9:28 PM CDT, July 13, 2012
Perception became reality for Jay Cutler when he arrived in Chicago three years ago as the anointed savior of a Bears franchise bereft of a big-boy quarterback for ages.
Cutler initially was seen as aloof, condescending and generally unapproachable. There would be the occasional rolling of the eyes after a routine question from a reporter. And there were second-hand stories about Cutler refusing to sign an autograph or doing so reluctantly.
Those stories appear to be history as Cutler now has gone out of his way to embrace his celebrity with apparent genuine joy. We're not likely to see Cutler performing on "Dancing With the Stars" as fiance Kristin Cavallari did, but he is making progress.
Cutler has agreed to be a regular on the "Waddle & Silvy" show on WMVP-AM 1000 this fall. It appears everyone will be welcomed into the huddle with Cutler these days.
"It's nothing that I'm dreading. It's going to be a fun show," Cutler said Thursday night before a kickoff party for the show that also benefited his Jay Cutler Foundation at Bevy nightclub downtown.
"I was telling (former Bears receiver Tom) Waddle a couple of weeks ago that radio seems to be the gig. You just kind of sit there and grab a mike, take a few commercial breaks, (take some calls), talk some more and then you're pretty much out of there in an hour."
Who knows? Cutler might become engaging enough on the airwaves to be a full-time sports radio personality when his playing days are over.
"I don't know what I'm going to do," he said. "I haven't really thought about it. But it's something that I'm probably going to think about in the next two or three years."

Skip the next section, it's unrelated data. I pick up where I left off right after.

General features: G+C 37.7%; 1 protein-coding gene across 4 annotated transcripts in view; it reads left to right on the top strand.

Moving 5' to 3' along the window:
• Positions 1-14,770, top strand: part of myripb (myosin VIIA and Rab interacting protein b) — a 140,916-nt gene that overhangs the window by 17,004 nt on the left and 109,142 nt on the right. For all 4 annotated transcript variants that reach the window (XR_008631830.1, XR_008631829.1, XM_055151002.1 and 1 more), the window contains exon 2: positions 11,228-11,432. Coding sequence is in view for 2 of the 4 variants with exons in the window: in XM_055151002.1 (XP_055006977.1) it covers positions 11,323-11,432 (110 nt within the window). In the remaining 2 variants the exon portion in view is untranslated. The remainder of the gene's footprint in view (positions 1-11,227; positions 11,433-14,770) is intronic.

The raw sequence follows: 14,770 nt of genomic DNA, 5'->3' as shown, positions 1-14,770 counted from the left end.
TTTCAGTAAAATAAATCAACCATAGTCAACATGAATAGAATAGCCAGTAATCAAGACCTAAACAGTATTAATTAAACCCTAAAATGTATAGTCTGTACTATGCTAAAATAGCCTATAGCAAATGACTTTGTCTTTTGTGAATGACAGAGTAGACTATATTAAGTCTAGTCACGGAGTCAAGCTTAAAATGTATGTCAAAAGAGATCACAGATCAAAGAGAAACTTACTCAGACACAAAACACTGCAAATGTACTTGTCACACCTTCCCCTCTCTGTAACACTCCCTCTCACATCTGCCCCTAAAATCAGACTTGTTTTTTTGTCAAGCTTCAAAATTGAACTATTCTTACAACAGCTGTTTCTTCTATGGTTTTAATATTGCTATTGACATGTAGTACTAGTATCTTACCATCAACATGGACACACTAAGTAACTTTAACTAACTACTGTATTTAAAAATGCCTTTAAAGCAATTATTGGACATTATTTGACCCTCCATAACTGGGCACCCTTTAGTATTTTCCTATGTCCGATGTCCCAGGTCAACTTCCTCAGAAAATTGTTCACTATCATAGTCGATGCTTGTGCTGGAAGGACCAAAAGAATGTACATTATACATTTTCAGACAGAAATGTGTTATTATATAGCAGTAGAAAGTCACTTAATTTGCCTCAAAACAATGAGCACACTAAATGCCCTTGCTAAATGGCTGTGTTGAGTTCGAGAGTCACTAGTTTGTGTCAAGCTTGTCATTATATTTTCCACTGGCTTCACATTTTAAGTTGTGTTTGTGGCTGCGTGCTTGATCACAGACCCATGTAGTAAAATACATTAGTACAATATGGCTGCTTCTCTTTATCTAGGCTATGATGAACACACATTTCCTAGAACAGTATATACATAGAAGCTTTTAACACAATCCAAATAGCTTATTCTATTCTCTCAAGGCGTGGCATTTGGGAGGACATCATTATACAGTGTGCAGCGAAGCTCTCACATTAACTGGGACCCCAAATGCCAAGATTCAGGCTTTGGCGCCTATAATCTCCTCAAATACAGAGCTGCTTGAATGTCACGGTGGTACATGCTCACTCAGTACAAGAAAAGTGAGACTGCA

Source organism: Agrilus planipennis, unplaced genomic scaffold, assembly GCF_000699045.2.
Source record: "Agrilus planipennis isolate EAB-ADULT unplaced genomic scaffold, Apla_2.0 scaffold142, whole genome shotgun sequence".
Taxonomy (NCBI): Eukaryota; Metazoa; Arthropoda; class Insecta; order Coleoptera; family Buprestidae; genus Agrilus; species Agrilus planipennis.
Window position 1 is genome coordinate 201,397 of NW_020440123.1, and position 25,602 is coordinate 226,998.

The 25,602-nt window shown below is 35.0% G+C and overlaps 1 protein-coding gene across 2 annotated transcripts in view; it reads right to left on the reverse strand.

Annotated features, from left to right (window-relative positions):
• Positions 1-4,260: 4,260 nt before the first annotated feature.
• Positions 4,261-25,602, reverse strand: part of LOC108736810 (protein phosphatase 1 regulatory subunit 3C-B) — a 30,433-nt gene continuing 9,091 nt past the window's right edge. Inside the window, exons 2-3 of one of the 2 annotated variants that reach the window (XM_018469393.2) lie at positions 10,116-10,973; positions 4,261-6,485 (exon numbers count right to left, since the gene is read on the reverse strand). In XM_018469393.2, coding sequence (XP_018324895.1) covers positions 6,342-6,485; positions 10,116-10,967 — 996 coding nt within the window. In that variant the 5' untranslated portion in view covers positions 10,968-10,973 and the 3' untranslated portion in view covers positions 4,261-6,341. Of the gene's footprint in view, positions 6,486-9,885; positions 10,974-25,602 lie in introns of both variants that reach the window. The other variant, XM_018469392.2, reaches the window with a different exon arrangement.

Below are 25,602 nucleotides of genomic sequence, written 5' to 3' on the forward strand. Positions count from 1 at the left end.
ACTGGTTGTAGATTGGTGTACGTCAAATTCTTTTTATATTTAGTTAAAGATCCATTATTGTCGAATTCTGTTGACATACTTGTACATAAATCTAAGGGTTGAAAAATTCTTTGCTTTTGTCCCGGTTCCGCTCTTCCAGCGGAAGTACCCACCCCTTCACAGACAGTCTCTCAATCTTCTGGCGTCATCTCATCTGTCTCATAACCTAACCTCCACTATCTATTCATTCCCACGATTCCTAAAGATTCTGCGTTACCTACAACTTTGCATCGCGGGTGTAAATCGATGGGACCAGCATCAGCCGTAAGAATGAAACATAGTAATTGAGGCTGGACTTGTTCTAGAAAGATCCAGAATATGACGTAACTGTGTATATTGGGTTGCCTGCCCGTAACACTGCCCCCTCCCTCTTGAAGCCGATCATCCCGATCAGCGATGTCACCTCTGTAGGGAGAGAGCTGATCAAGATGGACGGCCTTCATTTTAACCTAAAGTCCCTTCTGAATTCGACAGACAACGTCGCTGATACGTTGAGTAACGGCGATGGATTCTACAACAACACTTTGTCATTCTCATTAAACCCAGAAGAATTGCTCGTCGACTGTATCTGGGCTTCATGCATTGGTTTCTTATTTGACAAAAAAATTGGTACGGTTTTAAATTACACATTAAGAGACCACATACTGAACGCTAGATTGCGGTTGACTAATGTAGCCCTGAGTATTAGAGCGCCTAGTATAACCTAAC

Cutler's improved comfort level with fans and media could be related to the fact he is now surrounded by more familiar coaches and teammates, including Pro Bowl receiver Brandon Marshall and quarterbacks coach Jeremy Bates — both of whom contributed to his success with the Broncos.
"It's going to make me a lot more comfortable, and anybody a lot more comfortable," Cutler said. "It should be a fun year. But you never know."
That "never know" part is a necessary disclaimer before every NFL season. The Bears were 7-3 last year before Cutler broke his right thumb, and the team wound up 8-8. Running back Matt Forte also injured his knee late in the season and continues to haggle with management over a new contract with the Bears reporting to training camp July 25.
Cutler is confident Forte will not miss a beat, regardless of when he reports.
"I think seven days, 10 days into it, he's going to know everything," Cutler said. "You never have to worry about him. He's a guy that if you don't know what to do, he'll tell you what you're supposed to do."
Expectations for this Bears team are higher than I can recall in many years.
"We have the Colts in Game 1, and we'll move on to Game 2 after that," Cutler said. "You can't get ahead of yourself in this league. You never know who is going to be at the top at the end. Injuries play a part of it, so we'll just see how it goes."
Cutler and Cavallari are expecting their first child in the coming months. Their relationship and growing family have affected Cutler.
"I'm doing a lot of listening, which is also something I'm learning more and more about," Cutler said with a smile. "Just go with the flow and agree."
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